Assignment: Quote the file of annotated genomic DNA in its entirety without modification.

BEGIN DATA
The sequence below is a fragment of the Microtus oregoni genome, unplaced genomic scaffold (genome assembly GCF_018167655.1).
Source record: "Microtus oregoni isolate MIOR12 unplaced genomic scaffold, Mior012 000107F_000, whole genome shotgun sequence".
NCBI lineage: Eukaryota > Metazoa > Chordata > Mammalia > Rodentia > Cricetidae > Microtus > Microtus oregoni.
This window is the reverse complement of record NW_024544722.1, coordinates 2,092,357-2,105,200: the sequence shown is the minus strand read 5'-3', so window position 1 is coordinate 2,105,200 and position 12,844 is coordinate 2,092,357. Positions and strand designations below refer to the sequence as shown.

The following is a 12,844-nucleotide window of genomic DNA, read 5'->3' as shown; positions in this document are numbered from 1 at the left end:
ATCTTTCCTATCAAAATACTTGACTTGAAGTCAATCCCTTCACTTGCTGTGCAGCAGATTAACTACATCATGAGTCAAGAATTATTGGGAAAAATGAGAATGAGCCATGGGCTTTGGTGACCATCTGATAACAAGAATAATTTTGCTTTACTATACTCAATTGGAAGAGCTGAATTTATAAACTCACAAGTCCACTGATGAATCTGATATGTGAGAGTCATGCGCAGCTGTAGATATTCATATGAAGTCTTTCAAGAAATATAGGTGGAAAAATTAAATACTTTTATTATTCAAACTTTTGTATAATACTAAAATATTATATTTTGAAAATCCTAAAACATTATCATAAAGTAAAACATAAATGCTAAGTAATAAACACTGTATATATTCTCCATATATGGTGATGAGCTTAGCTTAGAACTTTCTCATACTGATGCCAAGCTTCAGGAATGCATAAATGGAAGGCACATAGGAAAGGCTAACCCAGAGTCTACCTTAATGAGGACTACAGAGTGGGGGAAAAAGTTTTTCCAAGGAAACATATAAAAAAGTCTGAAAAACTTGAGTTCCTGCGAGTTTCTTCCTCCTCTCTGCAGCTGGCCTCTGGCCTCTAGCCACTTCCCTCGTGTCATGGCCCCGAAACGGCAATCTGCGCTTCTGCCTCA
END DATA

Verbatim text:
The sequence below is a fragment of the Microtus oregoni genome, unplaced genomic scaffold (genome assembly GCF_018167655.1).
Source record: "Microtus oregoni isolate MIOR12 unplaced genomic scaffold, Mior012 000107F_000, whole genome shotgun sequence".
NCBI lineage: Eukaryota > Metazoa > Chordata > Mammalia > Rodentia > Cricetidae > Microtus > Microtus oregoni.
This window is the reverse complement of record NW_024544722.1, coordinates 2,092,357-2,105,200: the sequence shown is the minus strand read 5'-3', so window position 1 is coordinate 2,105,200 and position 12,844 is coordinate 2,092,357. Positions and strand designations below refer to the sequence as shown.

The following is a 12,844-nucleotide window of genomic DNA, read 5'->3' as shown; positions in this document are numbered from 1 at the left end:
ATCTTTCCTATCAAAATACTTGACTTGAAGTCAATCCCTTCACTTGCTGTGCAGCAGATTAACTACATCATGAGTCAAGAATTATTGGGAAAAATGAGAATGAGCCATGGGCTTTGGTGACCATCTGATAACAAGAATAATTTTGCTTTACTATACTCAATTGGAAGAGCTGAATTTATAAACTCACAAGTCCACTGATGAATCTGATATGTGAGAGTCATGCGCAGCTGTAGATATTCATATGAAGTCTTTCAAGAAATATAGGTGGAAAAATTAAATACTTTTATTATTCAAACTTTTGTATAATACTAAAATATTATATTTTGAAAATCCTAAAACATTATCATAAAGTAAAACATAAATGCTAAGTAATAAACACTGTATATATTCTCCATATATGGTGATGAGCTTAGCTTAGAACTTTCTCATACTGATGCCAAGCTTCAGGAATGCATAAATGGAAGGCACATAGGAAAGGCTAACCCAGAGTCTACCTTAATGAGGACTACAGAGTGGGGGAAAAAGTTTTTCCAAGGAAACATATAAAAAAGTCTGAAAAACTTGAGTTCCTGCGAGTTTCTTCCTCCTCTCTGCAGCTGGCCTCTGGCCTCTAGCCACTTCCCTCGTGTCATGGCCCCGAAACGGCAATCTGCGCTTCTGCCTCA